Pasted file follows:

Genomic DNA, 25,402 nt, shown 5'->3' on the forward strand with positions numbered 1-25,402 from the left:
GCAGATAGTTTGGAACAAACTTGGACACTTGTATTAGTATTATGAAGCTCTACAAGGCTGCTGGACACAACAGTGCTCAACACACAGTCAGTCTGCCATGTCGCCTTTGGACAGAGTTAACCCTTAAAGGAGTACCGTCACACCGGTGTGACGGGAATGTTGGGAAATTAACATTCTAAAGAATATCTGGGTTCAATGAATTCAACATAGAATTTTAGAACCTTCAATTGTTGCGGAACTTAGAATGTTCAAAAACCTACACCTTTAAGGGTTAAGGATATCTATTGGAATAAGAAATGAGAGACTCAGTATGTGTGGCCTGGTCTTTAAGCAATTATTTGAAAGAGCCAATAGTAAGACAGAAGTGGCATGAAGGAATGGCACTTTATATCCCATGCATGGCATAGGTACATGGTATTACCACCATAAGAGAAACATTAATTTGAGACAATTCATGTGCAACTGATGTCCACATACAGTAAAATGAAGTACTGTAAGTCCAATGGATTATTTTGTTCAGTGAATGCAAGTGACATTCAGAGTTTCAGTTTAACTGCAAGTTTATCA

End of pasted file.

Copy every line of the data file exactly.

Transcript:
Genomic DNA, 25,402 nt, shown 5'->3' on the forward strand with positions numbered 1-25,402 from the left:
GCAGATAGTTTGGAACAAACTTGGACACTTGTATTAGTATTATGAAGCTCTACAAGGCTGCTGGACACAACAGTGCTCAACACACAGTCAGTCTGCCATGTCGCCTTTGGACAGAGTTAACCCTTAAAGGAGTACCGTCACACCGGTGTGACGGGAATGTTGGGAAATTAACATTCTAAAGAATATCTGGGTTCAATGAATTCAACATAGAATTTTAGAACCTTCAATTGTTGCGGAACTTAGAATGTTCAAAAACCTACACCTTTAAGGGTTAAGGATATCTATTGGAATAAGAAATGAGAGACTCAGTATGTGTGGCCTGGTCTTTAAGCAATTATTTGAAAGAGCCAATAGTAAGACAGAAGTGGCATGAAGGAATGGCACTTTATATCCCATGCATGGCATAGGTACATGGTATTACCACCATAAGAGAAACATTAATTTGAGACAATTCATGTGCAACTGATGTCCACATACAGTAAAATGAAGTACTGTAAGTCCAATGGATTATTTTGTTCAGTGAATGCAAGTGACATTCAGAGTTTCAGTTTAACTGCAAGTTTATCA